Natalia Ginzburg (née Levi), one of the most distinguished writers of modern Italy, was born in Palermo in 1916 and died in 1991. During the 1920s and 1930s, as Fascism was taking hold, the family and the circle of intellectuals and artists with which they were connected were actively anti-Fascist. In 1938 she married the scholar Leone Ginzburg. They spent the early war years in political exile in Abruzzi, during which time Ginzburg wrote her first novel, La strada che va in città, published in 1942 under a pseudonym because of the racial laws limiting the rights of Jews. When they returned to Rome in 1944, Leone Ginzburg was arrested and died at the hands of the Fascists. Natalia Ginzburg went on to publish numerous novels, plays, and essays, as well as to found, with a group of fellow writers, the Italian publishing house Einaudi. The following memoir, written in 1944, appears in A Place to Live and Other Selected Essays of Natalia Ginzburg, published this month by Seven Stories Press.
Deus nobis haec otia fecit. *
In the Abruzzi there are just two seasons: summer and winter. Spring is snowy and windy like winter, and autumn is hot and clear like summer. Summer begins in June and ends in November. Gone are the long sun-baked days on the low, parched hills, the yellow dust of the streets and the children’s dysentery; winter sets in. People stop living in the streets; barefoot children disappear from the church steps. In the village I speak of, nearly all the men would vanish after the last harvests, going off to work in Terni, in Sulmona, in Rome. It was a village of bricklayers, and a number of the houses were elegantly built, with terraces and balustrades like small villas, so when you entered it was startling to find huge dark kitchens with prosciutti hanging from the ceiling, and vast, dreary, empty rooms. The kitchen fires would be lit; there were various kinds of fires—big ones made of oak logs, fires of leaves and branches, and fires made of dry twigs picked up one by one along the road. It was easy to distinguish the poor from the rich by their fires, easier than judging by the houses and the people, or their clothing and shoes, which were more or less the same for everyone.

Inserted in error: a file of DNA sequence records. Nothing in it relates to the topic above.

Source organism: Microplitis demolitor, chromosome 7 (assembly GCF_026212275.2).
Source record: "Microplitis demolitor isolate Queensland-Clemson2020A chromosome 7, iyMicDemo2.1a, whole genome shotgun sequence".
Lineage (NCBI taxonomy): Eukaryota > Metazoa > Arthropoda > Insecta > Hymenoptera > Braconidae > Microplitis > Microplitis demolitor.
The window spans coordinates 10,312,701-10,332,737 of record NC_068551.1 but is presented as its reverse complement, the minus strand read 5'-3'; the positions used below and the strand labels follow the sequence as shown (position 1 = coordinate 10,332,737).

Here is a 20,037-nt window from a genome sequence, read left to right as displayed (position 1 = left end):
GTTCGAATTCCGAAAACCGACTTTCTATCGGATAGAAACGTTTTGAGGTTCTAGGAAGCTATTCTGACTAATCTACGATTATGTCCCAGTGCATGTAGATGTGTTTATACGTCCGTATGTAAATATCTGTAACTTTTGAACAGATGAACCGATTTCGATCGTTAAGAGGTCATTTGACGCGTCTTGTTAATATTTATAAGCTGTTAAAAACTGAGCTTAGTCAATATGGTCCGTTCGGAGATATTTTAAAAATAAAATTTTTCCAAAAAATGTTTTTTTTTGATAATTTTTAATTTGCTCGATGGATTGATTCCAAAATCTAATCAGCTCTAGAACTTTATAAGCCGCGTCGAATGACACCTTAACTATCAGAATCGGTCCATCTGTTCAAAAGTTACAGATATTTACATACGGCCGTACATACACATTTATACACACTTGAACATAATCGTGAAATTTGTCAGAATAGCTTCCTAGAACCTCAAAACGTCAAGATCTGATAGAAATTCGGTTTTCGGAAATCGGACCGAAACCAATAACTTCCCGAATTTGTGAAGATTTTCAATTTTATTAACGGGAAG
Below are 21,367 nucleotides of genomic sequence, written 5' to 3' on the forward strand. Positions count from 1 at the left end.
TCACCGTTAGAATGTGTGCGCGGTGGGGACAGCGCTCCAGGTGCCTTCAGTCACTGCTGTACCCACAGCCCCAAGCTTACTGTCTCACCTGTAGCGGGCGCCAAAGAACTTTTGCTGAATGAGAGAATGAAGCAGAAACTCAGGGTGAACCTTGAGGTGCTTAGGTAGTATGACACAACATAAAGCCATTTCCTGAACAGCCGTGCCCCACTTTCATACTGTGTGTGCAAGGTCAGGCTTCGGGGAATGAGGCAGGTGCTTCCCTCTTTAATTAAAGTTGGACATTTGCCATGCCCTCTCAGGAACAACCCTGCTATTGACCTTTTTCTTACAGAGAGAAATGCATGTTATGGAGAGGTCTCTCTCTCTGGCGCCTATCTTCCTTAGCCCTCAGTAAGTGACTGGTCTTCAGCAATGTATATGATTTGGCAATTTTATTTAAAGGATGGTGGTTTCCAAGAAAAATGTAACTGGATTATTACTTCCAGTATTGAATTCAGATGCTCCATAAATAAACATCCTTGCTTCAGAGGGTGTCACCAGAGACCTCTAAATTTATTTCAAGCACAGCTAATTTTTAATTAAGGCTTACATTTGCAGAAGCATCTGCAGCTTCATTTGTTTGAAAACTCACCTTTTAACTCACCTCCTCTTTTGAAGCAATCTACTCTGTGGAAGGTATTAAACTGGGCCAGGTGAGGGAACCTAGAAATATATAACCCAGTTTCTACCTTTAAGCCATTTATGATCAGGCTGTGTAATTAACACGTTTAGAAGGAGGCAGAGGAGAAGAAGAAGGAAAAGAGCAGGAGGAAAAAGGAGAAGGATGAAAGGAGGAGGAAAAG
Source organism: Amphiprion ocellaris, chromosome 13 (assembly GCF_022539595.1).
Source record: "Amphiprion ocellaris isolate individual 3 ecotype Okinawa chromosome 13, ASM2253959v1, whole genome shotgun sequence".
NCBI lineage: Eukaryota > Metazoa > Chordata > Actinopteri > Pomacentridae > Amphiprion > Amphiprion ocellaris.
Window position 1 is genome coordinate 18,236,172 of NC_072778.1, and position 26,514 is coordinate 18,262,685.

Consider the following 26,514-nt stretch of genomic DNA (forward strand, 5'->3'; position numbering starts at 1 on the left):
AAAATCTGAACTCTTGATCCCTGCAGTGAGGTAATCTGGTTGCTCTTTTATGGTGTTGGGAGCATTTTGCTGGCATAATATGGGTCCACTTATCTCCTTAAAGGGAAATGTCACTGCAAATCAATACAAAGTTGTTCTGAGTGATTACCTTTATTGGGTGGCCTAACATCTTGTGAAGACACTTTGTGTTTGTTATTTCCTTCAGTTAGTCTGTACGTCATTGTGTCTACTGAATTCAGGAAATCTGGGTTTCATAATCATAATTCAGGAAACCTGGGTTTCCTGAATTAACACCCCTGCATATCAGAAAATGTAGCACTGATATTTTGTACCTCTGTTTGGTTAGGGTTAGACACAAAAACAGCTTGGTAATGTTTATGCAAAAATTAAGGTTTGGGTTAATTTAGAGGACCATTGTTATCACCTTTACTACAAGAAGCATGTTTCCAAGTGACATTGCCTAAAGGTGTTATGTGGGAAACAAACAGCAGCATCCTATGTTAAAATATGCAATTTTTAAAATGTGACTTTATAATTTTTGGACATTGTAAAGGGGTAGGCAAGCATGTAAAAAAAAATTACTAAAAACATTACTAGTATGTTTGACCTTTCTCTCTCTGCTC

When I first came to the village, all the faces seemed the same to me; the women, rich and poor, young and old, all looked alike. Nearly all had missing teeth: the women down there lose their teeth at thirty, from hard work and poor nutrition as well as from the strains of childbirth and nursing babies that come one after the other relentlessly. But soon, little by little, I could single out Vincenzina da Secondina, Annunziata da Addolorata, and I started visiting all the houses and warming…
This is exclusive content for subscribers only.
Try two months of unlimited access to The New York Review for just $1 a month.
Continue reading this article, and thousands more from our complete 55+ year archive, for the low introductory rate of just $1 a month.